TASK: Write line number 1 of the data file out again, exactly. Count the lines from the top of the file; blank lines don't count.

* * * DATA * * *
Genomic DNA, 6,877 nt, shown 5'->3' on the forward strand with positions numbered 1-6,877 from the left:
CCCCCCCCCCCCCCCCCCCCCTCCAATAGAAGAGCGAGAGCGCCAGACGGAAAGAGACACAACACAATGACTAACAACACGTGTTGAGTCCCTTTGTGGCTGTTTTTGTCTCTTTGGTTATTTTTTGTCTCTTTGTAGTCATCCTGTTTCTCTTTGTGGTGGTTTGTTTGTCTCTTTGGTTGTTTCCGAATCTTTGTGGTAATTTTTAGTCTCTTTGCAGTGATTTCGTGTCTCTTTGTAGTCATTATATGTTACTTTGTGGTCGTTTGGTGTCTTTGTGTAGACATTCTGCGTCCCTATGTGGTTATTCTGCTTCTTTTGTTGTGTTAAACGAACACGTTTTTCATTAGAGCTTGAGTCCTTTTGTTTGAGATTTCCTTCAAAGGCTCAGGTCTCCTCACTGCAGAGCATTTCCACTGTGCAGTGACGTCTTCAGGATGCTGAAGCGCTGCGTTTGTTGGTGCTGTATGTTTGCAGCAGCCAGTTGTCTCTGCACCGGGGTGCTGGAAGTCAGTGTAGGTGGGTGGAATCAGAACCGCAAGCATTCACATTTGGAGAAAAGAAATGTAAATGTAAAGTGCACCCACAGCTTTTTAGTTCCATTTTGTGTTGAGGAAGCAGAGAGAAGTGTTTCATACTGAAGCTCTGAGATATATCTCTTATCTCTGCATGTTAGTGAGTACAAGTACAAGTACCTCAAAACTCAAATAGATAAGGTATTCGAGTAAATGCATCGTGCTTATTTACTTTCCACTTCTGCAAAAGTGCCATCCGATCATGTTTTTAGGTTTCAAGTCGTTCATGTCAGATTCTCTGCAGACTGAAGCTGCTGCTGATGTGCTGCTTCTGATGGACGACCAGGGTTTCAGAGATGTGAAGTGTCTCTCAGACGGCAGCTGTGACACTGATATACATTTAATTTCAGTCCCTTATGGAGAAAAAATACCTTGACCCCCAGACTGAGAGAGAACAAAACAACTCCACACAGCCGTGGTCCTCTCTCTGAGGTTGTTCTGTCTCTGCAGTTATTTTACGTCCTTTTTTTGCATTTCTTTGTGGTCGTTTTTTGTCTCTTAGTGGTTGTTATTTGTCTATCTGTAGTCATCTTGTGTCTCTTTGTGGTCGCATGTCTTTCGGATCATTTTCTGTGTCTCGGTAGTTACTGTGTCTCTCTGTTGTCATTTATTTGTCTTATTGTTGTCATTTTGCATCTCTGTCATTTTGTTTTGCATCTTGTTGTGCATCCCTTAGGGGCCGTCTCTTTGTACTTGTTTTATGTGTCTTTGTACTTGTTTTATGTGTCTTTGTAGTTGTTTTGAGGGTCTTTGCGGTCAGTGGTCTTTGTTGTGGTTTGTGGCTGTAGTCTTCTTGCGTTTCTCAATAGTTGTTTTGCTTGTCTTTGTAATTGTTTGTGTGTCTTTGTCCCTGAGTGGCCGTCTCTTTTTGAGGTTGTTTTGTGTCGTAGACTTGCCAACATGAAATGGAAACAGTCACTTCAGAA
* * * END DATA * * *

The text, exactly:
Genomic DNA, 6,877 nt, shown 5'->3' on the forward strand with positions numbered 1-6,877 from the left: